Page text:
As for fitting in your garage. My boat is 18'3" plus the outdrive and the swing toung. It wouldn't fit in my standard depth garage without the swing toung and wouldn't fit in my slightly shorter winter storage garage if I had the extended swim platform. Storing in a garage is a game of inches which is why most everysingle person I know with a boat, owns one under 20 feet. Some manufacturers actually detail the storage length.

                If you do get down to the nitty gritty of boat buying, you will see a direct correlation between the cost of the boat to the dry weight of the boat and the size of the gas tank all else being equal. The newest boats produced are starting to blur the lines a bit however. Also take note that all trailers are not equal weighted as well. The dealer where my sig boat came from matched all their models to trailers much heavier than others. So much so that even the wheels are six lug. In other words there are premium trailers that spare nothing and basic trailers that will get the job done.
                If for example you had a body on frame suv, none of the weight considerations would need to concern you with a 19 foot boat.
                2003 Chaparral 183SS

                Comment



                • #9
                  Re: What brand is reliable for used bowrider? Question from a totally new to boating

                  Originally posted by Kaplooi View Post
                  Also, not to knock minivans as tow vehicles, but pretty much any 19ft fiberglass runabout in that size is going put you extremely close to your max capacity (i.e. somewhere between 2700-3500lb of total weight). You may find it downright scary towing that much. Is it rated on paper to tow 3500lbs? Yes, but you may not feel entirely safe behind the wheel when it comes time to stop. It goes without saying that you should fit brakes if the trailer does not have them already given you'll be close to your limit. (Plus it'll give you some ammunition when negotiating a lower price if you explain the trailer needs brakes). I guess it's just something of a pet peeve of mine every time I hear someone say they only have a short hauling distance to justify using a tow vehicle that's barely adequate. If you can find something to your liking that's aluminum and closer to 2000lbs you'll have a lot better time getting to the water and might even feel confident enough to tow beyond 8 miles.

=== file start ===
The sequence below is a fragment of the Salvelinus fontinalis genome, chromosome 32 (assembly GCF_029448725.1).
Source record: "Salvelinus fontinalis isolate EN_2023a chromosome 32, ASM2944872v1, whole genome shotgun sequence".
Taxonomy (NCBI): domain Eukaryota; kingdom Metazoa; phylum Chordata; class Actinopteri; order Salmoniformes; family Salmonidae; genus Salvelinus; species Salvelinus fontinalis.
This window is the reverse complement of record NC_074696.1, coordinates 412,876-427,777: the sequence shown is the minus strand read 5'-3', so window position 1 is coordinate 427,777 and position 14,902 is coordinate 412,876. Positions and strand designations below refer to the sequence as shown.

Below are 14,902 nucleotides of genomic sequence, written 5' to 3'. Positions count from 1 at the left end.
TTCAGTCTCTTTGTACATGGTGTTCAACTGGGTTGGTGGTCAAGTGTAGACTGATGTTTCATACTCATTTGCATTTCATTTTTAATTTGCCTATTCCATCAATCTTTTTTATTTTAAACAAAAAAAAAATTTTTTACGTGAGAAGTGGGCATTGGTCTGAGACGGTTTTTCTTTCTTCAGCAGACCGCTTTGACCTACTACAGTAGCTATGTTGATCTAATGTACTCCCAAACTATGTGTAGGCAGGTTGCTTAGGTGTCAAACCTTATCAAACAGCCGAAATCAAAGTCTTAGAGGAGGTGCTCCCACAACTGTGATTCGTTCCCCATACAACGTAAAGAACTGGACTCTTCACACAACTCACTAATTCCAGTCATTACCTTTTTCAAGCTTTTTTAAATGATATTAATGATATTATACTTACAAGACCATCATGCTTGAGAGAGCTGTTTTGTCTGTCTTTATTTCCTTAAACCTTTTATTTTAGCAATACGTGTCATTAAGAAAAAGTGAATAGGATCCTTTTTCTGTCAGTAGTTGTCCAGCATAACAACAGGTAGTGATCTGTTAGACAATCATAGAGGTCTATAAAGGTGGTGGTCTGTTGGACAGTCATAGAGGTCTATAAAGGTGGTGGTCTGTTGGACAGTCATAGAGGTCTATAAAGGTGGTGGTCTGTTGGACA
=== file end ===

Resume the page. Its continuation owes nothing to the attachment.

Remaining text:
I used to be a disciple of this line of thought, but I now strongly disagree. For background, I am a CDL holder and drove tractor-trailers for 2 1/2 years, and have very recently owned an F150 as well as 3/4 and 1-ton diesel pickup trucks. Towed lots of things with these trucks, but recently had to re-evaluate priorities due to $4.00/gallon diesel and ended up selling my big trailer and my truck. I am now towing my Larson LX850 I/O bowrider with my wife's 2011 Sienna.